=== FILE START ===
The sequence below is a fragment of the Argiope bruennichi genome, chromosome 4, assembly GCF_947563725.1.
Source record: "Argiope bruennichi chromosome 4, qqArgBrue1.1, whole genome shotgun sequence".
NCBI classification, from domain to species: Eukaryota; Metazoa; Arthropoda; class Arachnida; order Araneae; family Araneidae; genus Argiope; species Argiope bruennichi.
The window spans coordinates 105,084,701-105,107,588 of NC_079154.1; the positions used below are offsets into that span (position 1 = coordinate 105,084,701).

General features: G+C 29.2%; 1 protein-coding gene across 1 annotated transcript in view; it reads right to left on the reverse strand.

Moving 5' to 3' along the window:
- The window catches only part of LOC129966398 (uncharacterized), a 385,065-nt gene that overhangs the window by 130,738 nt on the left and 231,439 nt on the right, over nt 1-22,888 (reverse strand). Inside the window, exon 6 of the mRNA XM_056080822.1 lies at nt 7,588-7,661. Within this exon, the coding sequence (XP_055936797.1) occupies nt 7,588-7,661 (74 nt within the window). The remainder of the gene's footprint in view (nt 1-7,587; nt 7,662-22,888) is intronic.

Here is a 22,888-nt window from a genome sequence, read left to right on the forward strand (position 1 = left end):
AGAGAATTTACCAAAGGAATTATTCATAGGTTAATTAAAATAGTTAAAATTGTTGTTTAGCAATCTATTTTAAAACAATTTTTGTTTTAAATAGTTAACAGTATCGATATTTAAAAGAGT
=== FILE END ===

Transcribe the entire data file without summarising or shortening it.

The sequence below is a fragment of the Argiope bruennichi genome, chromosome 4, assembly GCF_947563725.1.
Source record: "Argiope bruennichi chromosome 4, qqArgBrue1.1, whole genome shotgun sequence".
NCBI classification, from domain to species: Eukaryota; Metazoa; Arthropoda; class Arachnida; order Araneae; family Araneidae; genus Argiope; species Argiope bruennichi.
The window spans coordinates 105,084,701-105,107,588 of NC_079154.1; the positions used below are offsets into that span (position 1 = coordinate 105,084,701).

General features: G+C 29.2%; 1 protein-coding gene across 1 annotated transcript in view; it reads right to left on the reverse strand.

Moving 5' to 3' along the window:
- The window catches only part of LOC129966398 (uncharacterized), a 385,065-nt gene that overhangs the window by 130,738 nt on the left and 231,439 nt on the right, over nt 1-22,888 (reverse strand). Inside the window, exon 6 of the mRNA XM_056080822.1 lies at nt 7,588-7,661. Within this exon, the coding sequence (XP_055936797.1) occupies nt 7,588-7,661 (74 nt within the window). The remainder of the gene's footprint in view (nt 1-7,587; nt 7,662-22,888) is intronic.

Here is a 22,888-nt window from a genome sequence, read left to right on the forward strand (position 1 = left end):
AGAGAATTTACCAAAGGAATTATTCATAGGTTAATTAAAATAGTTAAAATTGTTGTTTAGCAATCTATTTTAAAACAATTTTTGTTTTAAATAGTTAACAGTATCGATATTTAAAAGAGT